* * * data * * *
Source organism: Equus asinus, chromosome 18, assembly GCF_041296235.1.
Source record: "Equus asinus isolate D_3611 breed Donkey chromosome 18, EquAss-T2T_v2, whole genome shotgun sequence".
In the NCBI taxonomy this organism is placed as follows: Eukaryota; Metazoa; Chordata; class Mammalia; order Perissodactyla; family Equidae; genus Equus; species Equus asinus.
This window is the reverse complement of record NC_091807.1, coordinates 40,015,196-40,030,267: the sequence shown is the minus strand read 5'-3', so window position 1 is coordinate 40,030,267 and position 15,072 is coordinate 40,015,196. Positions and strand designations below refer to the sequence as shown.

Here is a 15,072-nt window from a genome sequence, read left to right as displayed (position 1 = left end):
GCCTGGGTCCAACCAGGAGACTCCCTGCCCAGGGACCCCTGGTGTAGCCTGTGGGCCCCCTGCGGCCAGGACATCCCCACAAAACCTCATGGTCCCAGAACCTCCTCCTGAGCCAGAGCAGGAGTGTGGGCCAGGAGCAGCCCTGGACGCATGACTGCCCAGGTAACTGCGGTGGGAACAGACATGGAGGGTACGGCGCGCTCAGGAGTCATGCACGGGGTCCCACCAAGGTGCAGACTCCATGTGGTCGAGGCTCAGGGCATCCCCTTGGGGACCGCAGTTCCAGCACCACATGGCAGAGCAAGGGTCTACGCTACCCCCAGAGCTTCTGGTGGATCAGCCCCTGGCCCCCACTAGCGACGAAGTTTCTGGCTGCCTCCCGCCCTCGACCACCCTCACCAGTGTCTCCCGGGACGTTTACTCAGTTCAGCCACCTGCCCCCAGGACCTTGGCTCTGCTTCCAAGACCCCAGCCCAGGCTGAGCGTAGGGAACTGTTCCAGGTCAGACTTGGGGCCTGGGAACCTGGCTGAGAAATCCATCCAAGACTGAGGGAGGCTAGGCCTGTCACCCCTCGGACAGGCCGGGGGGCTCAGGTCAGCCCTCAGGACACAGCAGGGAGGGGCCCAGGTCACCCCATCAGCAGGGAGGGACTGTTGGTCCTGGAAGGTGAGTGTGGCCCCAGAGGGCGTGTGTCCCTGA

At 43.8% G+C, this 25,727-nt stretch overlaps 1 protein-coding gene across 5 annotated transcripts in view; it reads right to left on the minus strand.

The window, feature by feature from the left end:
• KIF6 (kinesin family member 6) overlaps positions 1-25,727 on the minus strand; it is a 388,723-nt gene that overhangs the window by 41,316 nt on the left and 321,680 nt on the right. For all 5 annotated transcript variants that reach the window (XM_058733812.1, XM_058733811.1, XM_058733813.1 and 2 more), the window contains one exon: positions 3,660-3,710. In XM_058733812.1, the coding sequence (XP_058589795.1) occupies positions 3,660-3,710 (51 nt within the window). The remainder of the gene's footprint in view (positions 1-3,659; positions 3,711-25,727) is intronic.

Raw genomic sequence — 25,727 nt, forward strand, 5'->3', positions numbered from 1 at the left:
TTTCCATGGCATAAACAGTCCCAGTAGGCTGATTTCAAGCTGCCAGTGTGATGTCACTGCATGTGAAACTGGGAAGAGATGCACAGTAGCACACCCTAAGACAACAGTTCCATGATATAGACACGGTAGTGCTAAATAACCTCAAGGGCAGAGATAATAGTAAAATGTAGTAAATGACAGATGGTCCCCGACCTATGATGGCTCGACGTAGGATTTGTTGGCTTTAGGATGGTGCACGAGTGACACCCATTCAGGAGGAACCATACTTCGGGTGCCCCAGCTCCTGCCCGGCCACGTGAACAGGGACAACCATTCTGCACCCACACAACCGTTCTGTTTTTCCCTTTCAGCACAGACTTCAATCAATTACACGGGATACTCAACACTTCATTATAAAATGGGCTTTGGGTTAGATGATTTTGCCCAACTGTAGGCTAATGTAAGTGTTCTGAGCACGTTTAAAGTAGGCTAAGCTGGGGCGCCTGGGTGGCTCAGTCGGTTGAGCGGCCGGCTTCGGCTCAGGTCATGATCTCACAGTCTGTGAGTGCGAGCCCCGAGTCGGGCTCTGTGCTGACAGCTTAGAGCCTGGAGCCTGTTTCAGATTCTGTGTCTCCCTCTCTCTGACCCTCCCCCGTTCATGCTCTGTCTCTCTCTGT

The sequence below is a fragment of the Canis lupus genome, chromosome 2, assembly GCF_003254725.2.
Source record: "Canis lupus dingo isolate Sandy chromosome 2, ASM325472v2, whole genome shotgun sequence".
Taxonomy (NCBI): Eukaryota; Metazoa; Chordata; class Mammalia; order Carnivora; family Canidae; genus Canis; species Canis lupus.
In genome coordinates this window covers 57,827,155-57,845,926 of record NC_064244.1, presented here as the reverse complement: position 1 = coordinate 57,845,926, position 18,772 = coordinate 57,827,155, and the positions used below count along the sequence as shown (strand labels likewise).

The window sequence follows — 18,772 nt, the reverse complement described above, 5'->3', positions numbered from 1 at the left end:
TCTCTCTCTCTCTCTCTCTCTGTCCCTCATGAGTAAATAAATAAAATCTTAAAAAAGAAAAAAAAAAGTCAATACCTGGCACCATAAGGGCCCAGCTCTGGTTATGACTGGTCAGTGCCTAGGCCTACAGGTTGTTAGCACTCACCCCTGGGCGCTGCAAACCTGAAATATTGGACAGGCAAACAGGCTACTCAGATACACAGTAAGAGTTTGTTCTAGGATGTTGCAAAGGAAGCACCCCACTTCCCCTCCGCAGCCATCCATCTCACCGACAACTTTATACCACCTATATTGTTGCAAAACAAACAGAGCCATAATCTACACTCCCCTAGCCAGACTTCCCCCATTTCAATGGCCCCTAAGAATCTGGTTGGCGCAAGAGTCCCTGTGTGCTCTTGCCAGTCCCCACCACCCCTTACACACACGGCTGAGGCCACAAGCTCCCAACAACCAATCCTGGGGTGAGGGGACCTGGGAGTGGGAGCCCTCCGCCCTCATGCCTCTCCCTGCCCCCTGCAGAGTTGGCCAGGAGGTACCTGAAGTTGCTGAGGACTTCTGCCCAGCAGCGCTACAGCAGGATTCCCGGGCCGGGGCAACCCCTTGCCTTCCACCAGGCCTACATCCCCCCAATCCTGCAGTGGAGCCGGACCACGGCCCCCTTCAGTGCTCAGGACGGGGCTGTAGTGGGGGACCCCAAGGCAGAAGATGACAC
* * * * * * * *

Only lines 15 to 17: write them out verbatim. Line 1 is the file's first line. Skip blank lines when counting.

In genome coordinates this window covers 57,827,155-57,845,926 of record NC_064244.1, presented here as the reverse complement: position 1 = coordinate 57,845,926, position 18,772 = coordinate 57,827,155, and the positions used below count along the sequence as shown (strand labels likewise).

The window sequence follows — 18,772 nt, the reverse complement described above, 5'->3', positions numbered from 1 at the left end:
TCTCTCTCTCTCTCTCTCTCTGTCCCTCATGAGTAAATAAATAAAATCTTAAAAAAGAAAAAAAAAAGTCAATACCTGGCACCATAAGGGCCCAGCTCTGGTTATGACTGGTCAGTGCCTAGGCCTACAGGTTGTTAGCACTCACCCCTGGGCGCTGCAAACCTGAAATATTGGACAGGCAAACAGGCTACTCAGATACACAGTAAGAGTTTGTTCTAGGATGTTGCAAAGGAAGCACCCCACTTCCCCTCCGCAGCCATCCATCTCACCGACAACTTTATACCACCTATATTGTTGCAAAACAAACAGAGCCATAATCTACACTCCCCTAGCCAGACTTCCCCCATTTCAATGGCCCCTAAGAATCTGGTTGGCGCAAGAGTCCCTGTGTGCTCTTGCCAGTCCCCACCACCCCTTACACACACGGCTGAGGCCACAAGCTCCCAACAACCAATCCTGGGGTGAGGGGACCTGGGAGTGGGAGCCCTCCGCCCTCATGCCTCTCCCTGCCCCCTGCAGAGTTGGCCAGGAGGTACCTGAAGTTGCTGAGGACTTCTGCCCAGCAGCGCTACAGCAGGATTCCCGGGCCGGGGCAACCCCTTGCCTTCCACCAGGCCTACATCCCCCCAATCCTGCAGTGGAGCCGGACCACGGCCCCCTTCAGTGCTCAGGACGGGGCTGTAGTGGGGGACCCCAAGGCAGAAGATGACAC